Tag Archives: trees

dawn redwood tree

Next to the new house is a majestic tree that was unknown to me. My tree guides were all packed away so I searched the internet with a description of the reddish, cedar-like bark and luckily I found it fairly quickly. The tree is a Metasequoia, or the Dawn Redwood Tree. Native to China, it’s in the same family as our towering redwoods and considered a living fossil. I love that name, Dawn Redwood Tree. Here are a few pictures I took today.

The Dawn Redwood Tree in front of our house.

The Dawn Redwood Tree in front of our house.

She’s a pretty big tree! Even though the smallest of the redwoods, they can grow to over 150 feet tall. So, my feeling is that this tree is the guardian of our place. I took a closer picture of the bark. When it rains, the red of the bark becomes a fiery orange-red. This picture does not do it justice.

Metasequoia bark

Metasequoia bark

Since moving to this house, I’ve been getting up rather early each morning and this morning I was greeted by a stunning dawn sky outside my kitchen.

Morning sky

Morning sky

Settling in is slow going. Unpacking is daunting (so many boxes of books!) and figuring out where things go takes time. As I get used to the flow of the house, I have to tweak and make changes. The other morning, Brni asked, “So where are the glasses today?”

We also don’t have a clothes dryer yet so I made Brni dig a hole and plant a clothes dryer. I haven’t hung clothes outside in a very, very, decades-long time. I kinda like it.

no dryer yet

no dryer yet


sleety sky

I’m kinda proud of this one. Two days ago, in the lull between storms full of ice and rain, the sky was — majestic over our little village of Berwyn.

Sleeting sky

If you click on the picture and go to flickr, and then select the “original” size, you can see icicles on the branches of the trees. No cropping was done, just a bit of adjustment to the tone and clarity. It was a freaky day.


measuring trees

i found this fascinating…yes, i need a life.

from the Old Farmer’s Almanac site, three ways to measure the height of a tree without risking your neck:

(1) A local New Hampshire forester uses a Biltmore stick, which is marked with a special scale. He paces off 66 feet from the tree, holds up the stick vertically, and sights along the marks to the tree’s top and bottom. The scale tells him the height of the tree. (2) If you don’t have a Biltmore stick, take a yardstick and walk 27 paces from the base of the tree. Give the yardstick to a partner and ask him or her to hold it at the spot where you stopped. Then walk 3 more paces and lie down on the ground (on your stomach) facing the tree. Have your partner mark the points on the yardstick where you see the top and the bottom of the tree. The tree will be about ten times taller than the measurement on the yardstick. (3) Stand far enough way from the tree that the angle of inclination when you look to the top is 45 degrees. You will have created a right triangle with two sides of equal length. Then pace off the distance to the tree, which should equal its height.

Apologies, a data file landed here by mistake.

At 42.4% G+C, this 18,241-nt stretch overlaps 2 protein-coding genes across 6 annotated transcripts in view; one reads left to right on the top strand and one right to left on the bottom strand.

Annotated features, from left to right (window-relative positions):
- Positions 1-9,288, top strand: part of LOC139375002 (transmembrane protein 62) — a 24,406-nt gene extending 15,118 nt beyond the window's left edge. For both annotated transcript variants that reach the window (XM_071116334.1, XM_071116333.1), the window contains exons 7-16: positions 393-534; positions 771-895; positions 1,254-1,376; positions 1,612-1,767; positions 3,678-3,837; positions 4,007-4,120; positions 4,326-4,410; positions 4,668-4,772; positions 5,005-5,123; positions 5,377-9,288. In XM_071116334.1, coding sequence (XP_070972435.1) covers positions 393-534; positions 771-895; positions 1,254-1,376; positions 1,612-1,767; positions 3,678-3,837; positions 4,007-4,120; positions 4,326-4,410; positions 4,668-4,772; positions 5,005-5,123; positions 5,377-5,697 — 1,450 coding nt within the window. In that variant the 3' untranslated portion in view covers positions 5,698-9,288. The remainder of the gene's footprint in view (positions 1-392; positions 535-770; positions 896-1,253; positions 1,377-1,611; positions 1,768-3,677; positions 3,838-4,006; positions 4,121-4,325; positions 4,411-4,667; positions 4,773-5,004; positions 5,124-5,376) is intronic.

exchanging air

Last night, just a turn beyond the summer solstice, westlinwind took me to her drumming circle. We stopped first at the 500 year old white oak on the property. The oak has a little plaque on it stating that the tree has been living here since before William Penn took possession of this part of Pennsylvania known as the Brandywine Valley. She is a magnificent oak with limbs sagging from their own weight, each one larger than most of the trees we live with today.

As I approached her, her massiveness grew as my gaze angled upward. Reaching out, I placed my hands on her rough skin, closed my eyes and immediately felt the weight of her history; a slow, low, rhythmic pounding ran through my body as we breathed each other in, making me feel dizzy and delighted.

Drumming in a circle of women is an amazing experience. Drumming under a 500 year old oak tree who has watched centuries of creatures pass by, consumed with their short lives, is something else again. I had the distinct feeling that other women have drummed under her, matching drumbeats to heartbeats to pounding sap, sharing secrets, exchanging air.